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F. Scott Fitzgerald's The Great Gatsby Research Project

2668 words - 11 pages

F. Scott Fitzgerald’s “The Great Gatsby” takes place in the 1920’s portraying the Jazz Age, Prohibition, Organized Crime, also showing several examples of women and their attitudes/role in society. All four of these topics are tied together in some way shape or form in reality, whether it be women going against prohibition by buying alcohol off gangsters and going to speak easies or Americans completely changing all their basic roles in society in general. Women wore their tops much lower, skirts a lot shorter, and their hair was bobbed. They attended speakeasies just like men. Gangsters such as Al Capone took on a fairly large role in society (Hales & Kazmers) when prohibition, the ban of alcohol or any alcoholic substance, was put into place making it harder to obtain. The jazz age was focused around all the music and people who performed in nightclubs and speakeasies and bootleggers were a common thing. (History Learning Site)
When most people think of the 1920’s the first thing that pops into their brain, often enough is not prohibition or crime rates. At Least, that isn't what I personally thought of. When I think of the 1920’s the first thing that comes to my mind is the music and all the famous parties and celebrities that slowly surfaced through the time. It is commonly known as The Jazz Age, The Golden Age, or maybe you would better know it as The Roaring Twenties. (History Learning Site). During this time new artist surfaced and changed the way society looked at music. Some of these artists were for example: Louis Armstrong, Joe “King” Oliver, Edward “Kid” Ory, Jelly Roll Morton, and Duke Ellington. (UMN.EDU)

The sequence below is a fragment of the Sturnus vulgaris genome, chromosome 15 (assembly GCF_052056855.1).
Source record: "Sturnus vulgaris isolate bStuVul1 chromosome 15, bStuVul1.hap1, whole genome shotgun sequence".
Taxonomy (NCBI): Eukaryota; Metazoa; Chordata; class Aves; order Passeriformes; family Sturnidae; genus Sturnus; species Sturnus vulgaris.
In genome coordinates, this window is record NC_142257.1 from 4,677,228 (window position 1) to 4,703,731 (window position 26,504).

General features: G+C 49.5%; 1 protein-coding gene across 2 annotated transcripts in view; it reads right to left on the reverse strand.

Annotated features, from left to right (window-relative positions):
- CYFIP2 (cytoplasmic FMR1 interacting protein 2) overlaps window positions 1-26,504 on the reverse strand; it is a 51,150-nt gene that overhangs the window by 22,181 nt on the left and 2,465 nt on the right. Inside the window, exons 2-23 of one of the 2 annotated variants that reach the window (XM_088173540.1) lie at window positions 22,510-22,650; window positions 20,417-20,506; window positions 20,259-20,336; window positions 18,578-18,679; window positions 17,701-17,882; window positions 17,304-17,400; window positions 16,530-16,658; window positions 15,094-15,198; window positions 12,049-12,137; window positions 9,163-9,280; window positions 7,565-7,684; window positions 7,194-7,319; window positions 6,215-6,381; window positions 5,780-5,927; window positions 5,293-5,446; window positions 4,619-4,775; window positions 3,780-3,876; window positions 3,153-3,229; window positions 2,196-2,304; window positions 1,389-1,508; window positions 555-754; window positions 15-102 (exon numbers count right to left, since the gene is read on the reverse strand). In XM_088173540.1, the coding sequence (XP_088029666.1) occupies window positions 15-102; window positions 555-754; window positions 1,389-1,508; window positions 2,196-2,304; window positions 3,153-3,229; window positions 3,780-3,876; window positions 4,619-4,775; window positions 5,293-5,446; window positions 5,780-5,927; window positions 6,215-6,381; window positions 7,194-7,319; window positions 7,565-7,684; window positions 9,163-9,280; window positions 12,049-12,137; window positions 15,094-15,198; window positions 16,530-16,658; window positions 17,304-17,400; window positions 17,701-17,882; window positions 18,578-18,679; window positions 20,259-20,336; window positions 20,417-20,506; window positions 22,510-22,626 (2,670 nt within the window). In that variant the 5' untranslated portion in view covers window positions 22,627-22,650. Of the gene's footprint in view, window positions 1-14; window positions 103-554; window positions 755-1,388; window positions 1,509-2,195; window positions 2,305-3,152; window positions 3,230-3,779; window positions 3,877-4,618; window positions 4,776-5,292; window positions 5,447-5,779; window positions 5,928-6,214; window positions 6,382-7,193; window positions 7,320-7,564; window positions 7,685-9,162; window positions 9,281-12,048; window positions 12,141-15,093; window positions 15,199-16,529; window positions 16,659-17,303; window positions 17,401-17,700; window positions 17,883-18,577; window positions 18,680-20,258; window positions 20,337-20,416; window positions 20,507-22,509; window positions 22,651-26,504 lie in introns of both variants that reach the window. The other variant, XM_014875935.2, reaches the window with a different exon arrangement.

Joe “King” Oliver and his band were the most famous in the 1920’s, he was from New Orleans originally and everyone seemed to love the overall feel of the “New Orleans Style Jazz”. Later he mentored a young boy named Louis Armstrong. He sent Louis on jobs that he couldn't always quite fit into his schedule, and eventually this became Armstrong’s rise to fame. “While King Oliver was Armstrong's mentor, his talent as a soloist dimmed in comparison to Louis'.” Louis married his second wife after a divorce in 1924. Her name was Lil Hardin, she was a famous Jazz Pianist who encourage him to leave Oliver's’ band and accept a job position with Fletcher Henderson. He was the leader of one of the most prestigious music schools in New York City and he taught Louis a lot about music terminology and more successful ways to compose his music. It was from Fletcher Henderson that Louis learned about composition and music terminology. He was considered to be one of the best Jazz soloists to ever hit Broadway and his career was incredibly long and successful. (UMN.EDU)
Next is Edward “Kid” Ory, he was one of the very first Jazz trombonists of the 1920’s and even helped Louis Armstrong and Joe “King” Oliver in their rise to success. He was the leader of the first African American jazz band to record their music in the time period. His career was...

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